US senators encourage Canada to boost defense spending to meet NATO commitment News
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US senators encourage Canada to boost defense spending to meet NATO commitment

A bipartisan group of US senators signed a letter on Thursday encouraging Canadian Prime Minister Justin Trudeau to increase and accelerate defense spending in accordance with the North Atlantic Treaty Organization (NATO).

The letter was written ahead of the NATO summit scheduled for July and was spearheaded by Democratic Senator Jeanne Shaheen and Republican Senator Thom Tillis, who serve as co-chairs of the US Senate NATO Observers Group.

The 23 senators who signed the letter called on the Canadian government to uphold the NATO parties’ commitment to “strengthen our collective security by increasing defense spending levels to two percent of each country’s gross domestic product (GDP).” The senators pointed out that Canada is a founding member of NATO and remains a “valued ally” that has “long contributed to essential NATO operations around the world.”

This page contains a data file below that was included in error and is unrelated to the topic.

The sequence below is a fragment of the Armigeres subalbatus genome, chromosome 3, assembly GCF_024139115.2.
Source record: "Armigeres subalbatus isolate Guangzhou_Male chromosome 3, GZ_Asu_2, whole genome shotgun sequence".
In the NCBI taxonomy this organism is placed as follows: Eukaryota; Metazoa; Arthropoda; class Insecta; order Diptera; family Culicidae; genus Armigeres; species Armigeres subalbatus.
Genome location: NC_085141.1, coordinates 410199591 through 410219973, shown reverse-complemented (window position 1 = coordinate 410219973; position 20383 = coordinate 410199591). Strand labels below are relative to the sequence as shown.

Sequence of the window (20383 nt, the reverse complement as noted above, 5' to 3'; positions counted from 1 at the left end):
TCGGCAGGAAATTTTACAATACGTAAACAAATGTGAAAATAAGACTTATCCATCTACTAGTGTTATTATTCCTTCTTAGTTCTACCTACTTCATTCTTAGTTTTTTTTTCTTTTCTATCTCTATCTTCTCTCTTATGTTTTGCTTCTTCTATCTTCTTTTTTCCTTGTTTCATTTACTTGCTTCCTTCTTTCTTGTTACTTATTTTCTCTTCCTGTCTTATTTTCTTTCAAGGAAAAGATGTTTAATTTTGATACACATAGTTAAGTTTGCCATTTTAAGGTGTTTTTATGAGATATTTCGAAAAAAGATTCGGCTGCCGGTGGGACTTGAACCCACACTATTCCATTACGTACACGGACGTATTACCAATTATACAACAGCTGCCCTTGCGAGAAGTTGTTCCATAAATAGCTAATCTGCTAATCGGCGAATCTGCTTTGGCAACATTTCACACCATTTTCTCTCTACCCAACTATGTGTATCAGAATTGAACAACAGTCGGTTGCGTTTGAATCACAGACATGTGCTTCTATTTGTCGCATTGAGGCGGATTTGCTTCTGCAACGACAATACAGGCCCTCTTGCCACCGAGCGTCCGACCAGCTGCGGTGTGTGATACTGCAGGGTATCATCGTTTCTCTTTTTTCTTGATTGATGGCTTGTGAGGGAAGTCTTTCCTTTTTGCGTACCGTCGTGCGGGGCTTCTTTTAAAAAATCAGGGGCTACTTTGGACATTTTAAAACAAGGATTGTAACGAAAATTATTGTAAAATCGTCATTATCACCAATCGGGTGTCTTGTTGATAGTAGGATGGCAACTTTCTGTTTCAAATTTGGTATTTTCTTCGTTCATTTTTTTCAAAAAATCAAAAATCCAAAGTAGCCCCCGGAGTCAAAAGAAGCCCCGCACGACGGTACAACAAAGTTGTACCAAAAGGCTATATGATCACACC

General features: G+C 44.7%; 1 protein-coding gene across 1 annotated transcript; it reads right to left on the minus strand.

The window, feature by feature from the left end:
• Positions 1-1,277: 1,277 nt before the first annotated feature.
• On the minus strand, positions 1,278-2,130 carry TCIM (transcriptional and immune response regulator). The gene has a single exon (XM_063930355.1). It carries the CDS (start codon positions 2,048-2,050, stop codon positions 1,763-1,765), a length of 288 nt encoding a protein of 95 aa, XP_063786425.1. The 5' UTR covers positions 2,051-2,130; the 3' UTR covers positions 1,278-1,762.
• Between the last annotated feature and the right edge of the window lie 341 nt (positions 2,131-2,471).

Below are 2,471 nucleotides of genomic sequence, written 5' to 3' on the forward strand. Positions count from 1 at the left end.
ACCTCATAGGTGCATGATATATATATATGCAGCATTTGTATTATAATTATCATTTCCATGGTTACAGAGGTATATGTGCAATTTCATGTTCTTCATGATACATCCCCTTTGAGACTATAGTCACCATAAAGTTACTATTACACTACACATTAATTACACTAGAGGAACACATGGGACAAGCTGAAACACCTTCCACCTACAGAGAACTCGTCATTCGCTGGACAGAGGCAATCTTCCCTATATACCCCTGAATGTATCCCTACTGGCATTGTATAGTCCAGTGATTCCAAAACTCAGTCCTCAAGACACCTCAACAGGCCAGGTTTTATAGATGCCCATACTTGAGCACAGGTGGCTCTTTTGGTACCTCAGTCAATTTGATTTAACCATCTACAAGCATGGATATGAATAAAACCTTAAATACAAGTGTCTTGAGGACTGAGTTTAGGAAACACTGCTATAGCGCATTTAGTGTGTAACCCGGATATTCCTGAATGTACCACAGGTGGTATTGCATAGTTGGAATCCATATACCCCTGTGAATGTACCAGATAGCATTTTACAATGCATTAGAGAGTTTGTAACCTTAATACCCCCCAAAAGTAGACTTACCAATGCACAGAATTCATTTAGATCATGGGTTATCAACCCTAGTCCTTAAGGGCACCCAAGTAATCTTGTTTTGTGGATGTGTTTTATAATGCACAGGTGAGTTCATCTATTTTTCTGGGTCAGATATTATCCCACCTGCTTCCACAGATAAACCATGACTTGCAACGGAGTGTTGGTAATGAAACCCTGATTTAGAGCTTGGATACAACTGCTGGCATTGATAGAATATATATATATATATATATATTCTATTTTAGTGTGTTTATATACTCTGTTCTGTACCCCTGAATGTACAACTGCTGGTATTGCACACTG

The letter also noted, however, that NATO is facing “one of the most severe threat landscapes in its history,” and therefore all NATO allies must uphold their commitments. The senators emphasized their unwavering commitment to the alliance, stating, “Canada will fail to meet its obligation to the alliance, to the detriment of all NATO Allies and the free world, without immediate and meaningful action to increase defense spending.”

When questioned about the letter, Canada’s Deference Minister Bill Blair referred to an April policy announcement by the Trudeau government, promising additional billions for the armed forces.

Canada announced in April that its military spending is expected to rise just 1.7 percent, and the senators emphasized that they were “concerned and profoundly disappointed” about the most recent projection.

NATO previously estimated in 2023 that only 11 members reached or exceeded the spending level. The organization also established guidance for members’ defense spending, with at least 66 percent of countries expected to meet the goal this year.